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Badgers survive another thriller in border battle

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Jeff Potrykus
October 4, 2009
— You didn't think this was going to be easy, did you?

Shame on you.


Victories in this longstanding rivalry between the University of Wisconsin and Minnesota rarely come without a cost, regardless of who claims Paul Bunyan's Axe at the end of the day.


Rather, these games usually are filled with surreal moments, unpredictable plays and momentum swings that test even the strongest of stomachs and wills.


"That is how all our games are," junior left guard John Moffitt said after UW held on for what seemed like the entire fourth quarter to secure an entertaining 31-28 victory over the Gophers in the teams' Big Ten Conference opener Saturday. "We knew it was going to be like that, down to the wire.


"It's kind of a tradition."


Chapter 119 in this rivalry was played in front of a sellout crowd of 50,805 at TCF Bank Stadium. The partisan Minnesota crowd saw Wisconsin (5-0, 2-0) and the Gophers (3-2, 1-1) combine for five touchdowns in the final 19 minutes 33 seconds.


The Badgers have been forced to hang on in the fourth quarter or overtime in four games this season. They didn't secure their sixth consecutive victory in this series until defensive end O'Brien Schofield sacked Minnesota quarterback Adam Weber and linebacker Chris Borland recovered the fumble at the Gophers' 24 with 30 seconds left.


"I think we won that game like three times in the fourth quarter," junior strong safety Jay Valai said. "The next thing I know I had to loosen the tie a little bit."


Wisconsin, behind the play of a determined offensive line and the impressive running of John Clay (32 carries, 184 yards, three touchdowns), twice in the fourth quarter appeared to be cruising to a double-digit victory.


When quarterback Scott Tolzien, who regrouped impressively after a first-quarter interception and a third-quarter fumble, and tight Lance Kendricks hooked up for a 5-yard touchdown pass with 11:51 left, UW had a 24-13 lead.


Then when tailback Zach Brown lost a fumble at the Gophers' 12 with UW setting up for a field goal, cornerback Marcus Sherels scooped up the loose ball and raced 88 yards for a touchdown with 6:50 left. After a two-point conversion pass the lead was 24-21.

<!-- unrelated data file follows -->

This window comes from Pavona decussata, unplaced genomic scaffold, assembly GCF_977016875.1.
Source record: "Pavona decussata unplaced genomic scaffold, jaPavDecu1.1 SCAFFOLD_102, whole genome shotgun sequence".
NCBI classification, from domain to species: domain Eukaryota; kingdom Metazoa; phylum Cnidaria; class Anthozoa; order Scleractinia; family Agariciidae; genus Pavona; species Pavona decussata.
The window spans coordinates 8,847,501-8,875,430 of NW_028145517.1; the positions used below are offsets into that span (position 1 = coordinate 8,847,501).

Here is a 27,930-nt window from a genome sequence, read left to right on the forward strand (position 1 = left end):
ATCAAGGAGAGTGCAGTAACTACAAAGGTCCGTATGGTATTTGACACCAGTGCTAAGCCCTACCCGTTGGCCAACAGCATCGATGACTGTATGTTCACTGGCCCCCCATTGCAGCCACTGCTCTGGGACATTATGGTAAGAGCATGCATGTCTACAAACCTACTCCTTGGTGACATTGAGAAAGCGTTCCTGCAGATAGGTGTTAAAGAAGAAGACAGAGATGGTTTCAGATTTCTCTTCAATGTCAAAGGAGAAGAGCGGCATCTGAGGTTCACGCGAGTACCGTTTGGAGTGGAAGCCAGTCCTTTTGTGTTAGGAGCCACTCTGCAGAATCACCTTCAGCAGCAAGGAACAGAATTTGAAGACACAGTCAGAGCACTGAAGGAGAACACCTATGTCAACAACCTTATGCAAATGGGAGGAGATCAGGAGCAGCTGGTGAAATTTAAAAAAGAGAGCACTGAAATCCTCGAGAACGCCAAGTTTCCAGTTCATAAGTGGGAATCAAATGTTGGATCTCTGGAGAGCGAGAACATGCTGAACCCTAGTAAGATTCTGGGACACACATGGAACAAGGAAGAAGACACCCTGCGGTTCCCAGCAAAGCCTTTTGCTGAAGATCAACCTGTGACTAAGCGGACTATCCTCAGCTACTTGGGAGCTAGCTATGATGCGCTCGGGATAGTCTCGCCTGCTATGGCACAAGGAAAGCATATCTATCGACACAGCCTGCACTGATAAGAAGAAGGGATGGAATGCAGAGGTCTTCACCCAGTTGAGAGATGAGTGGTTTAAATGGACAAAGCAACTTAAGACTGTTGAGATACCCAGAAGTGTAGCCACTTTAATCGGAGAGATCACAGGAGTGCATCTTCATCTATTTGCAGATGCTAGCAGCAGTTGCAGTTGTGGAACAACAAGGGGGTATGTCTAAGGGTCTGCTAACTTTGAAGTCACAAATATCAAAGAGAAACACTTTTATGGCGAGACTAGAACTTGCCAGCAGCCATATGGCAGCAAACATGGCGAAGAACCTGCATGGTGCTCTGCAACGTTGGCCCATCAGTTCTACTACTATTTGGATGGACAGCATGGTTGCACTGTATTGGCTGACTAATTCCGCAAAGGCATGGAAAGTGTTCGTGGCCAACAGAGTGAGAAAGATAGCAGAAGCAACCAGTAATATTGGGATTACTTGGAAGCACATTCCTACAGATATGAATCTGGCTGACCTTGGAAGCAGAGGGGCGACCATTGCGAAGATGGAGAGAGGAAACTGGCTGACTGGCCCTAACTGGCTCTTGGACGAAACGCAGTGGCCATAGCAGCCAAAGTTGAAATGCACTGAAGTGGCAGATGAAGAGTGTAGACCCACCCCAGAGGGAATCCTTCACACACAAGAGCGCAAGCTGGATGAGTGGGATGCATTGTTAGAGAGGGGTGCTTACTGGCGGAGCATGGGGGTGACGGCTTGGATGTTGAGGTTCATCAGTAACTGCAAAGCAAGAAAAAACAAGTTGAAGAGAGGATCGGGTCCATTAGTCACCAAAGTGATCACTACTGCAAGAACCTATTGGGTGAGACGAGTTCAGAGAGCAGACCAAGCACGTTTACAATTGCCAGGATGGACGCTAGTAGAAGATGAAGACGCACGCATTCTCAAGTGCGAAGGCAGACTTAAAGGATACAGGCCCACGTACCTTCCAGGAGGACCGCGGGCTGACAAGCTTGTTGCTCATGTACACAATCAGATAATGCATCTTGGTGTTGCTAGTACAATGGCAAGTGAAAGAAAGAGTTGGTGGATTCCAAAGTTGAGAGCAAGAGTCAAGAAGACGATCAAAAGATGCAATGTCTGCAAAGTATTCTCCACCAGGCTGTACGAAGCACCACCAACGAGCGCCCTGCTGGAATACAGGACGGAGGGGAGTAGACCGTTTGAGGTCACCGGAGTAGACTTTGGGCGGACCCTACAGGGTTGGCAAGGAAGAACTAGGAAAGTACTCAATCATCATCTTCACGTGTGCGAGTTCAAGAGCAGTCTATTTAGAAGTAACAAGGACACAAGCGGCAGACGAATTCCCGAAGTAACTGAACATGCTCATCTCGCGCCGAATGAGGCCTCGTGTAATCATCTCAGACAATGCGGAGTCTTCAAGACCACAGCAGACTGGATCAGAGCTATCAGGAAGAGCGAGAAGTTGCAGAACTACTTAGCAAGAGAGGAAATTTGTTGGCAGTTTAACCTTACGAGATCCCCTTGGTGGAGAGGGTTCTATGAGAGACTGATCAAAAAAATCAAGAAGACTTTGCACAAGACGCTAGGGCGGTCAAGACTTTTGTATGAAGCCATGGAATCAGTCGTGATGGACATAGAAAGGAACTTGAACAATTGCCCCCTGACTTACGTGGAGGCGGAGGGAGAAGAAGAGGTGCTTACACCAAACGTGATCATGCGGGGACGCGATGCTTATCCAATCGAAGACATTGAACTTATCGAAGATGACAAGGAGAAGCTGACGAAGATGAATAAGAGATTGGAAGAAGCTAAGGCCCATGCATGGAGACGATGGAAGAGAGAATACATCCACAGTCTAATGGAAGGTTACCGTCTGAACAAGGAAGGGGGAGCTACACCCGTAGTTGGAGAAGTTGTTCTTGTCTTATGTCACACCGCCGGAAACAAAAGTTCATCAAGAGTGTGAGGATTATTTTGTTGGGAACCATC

"I was turned around talking to our field-goal unit," coach Bret Bielema said. "When I saw the reaction of the crowd I knew it wasn't a positive play for us. I turned around and that guy was streaking. We'll go back to some ball security (work) with Zach Brown."


When Clay capped an eight-play, 74-yard drive with a 1-yard touchdown run, the lead was 31-21 with only 3:00 left.


Safe? Never.


The Gophers drove 80 yards in three plays_thanks largely to pass plays of 40 and 38 yards_to pull within 31-28 on Duane Bennett's 1-yard run. Fittingly, that came after Wisconsin was penalized half the distance to the goal for having 12 men on the field as the staff tried to change personnel groupings. The call wiped out an end-zone interception and 58-yard return by linebacker Mike Taylor.


"I knew we were going to go through some momentum swings today," Bielema said. "I can't say enough about the resiliency of this team. We tend to make things a little more difficult than they need to be."


When UW recovered the onside kick but failed to run out the clock_Sherels broke up a third-down pass to Kendricks_the Gophers took over at their 5 with no timeouts and 1:43 left.


Then when Weber completed passes to convert a third-and-10 play and a fourth-and-16 play, the Gophers had the ball at their 34 with 42 seconds left.


TCF Bank Stadium was roaring.


With UW in its 3-3-5 alignment, Schofield, linebacker Blake Sorensen and Borland combined to end the drama.


Sorensen, from Eden Prairie, Minn., got loose and pressured Weber from the front. Schofield, who finished with two sacks and three tackles for loss, got Weber from behind and forced the fumble.


"I can't say enough about O'Brien Schofield," Bielema said. "He is just playing with unbelievable passion."


The ball eluded Minnesota right tackle Jeff Wills, and Borland dived on it to finally secure the victory.


"I came in from the end," Borland said. "I saw the ball on the ground. I was contemplating picking it up, but I knew all I needed was to fall on it."


Since Tim Brewster took over the Minnesota program, Wisconsin has won three times_by seven, three and three points.


"The whole game was just back and forth," Moffitt said. "It was just a battle. That is what's great about these games and what I've learned about the trophy games.


"It is to the bitter end."


Did you really think this game would be any different?



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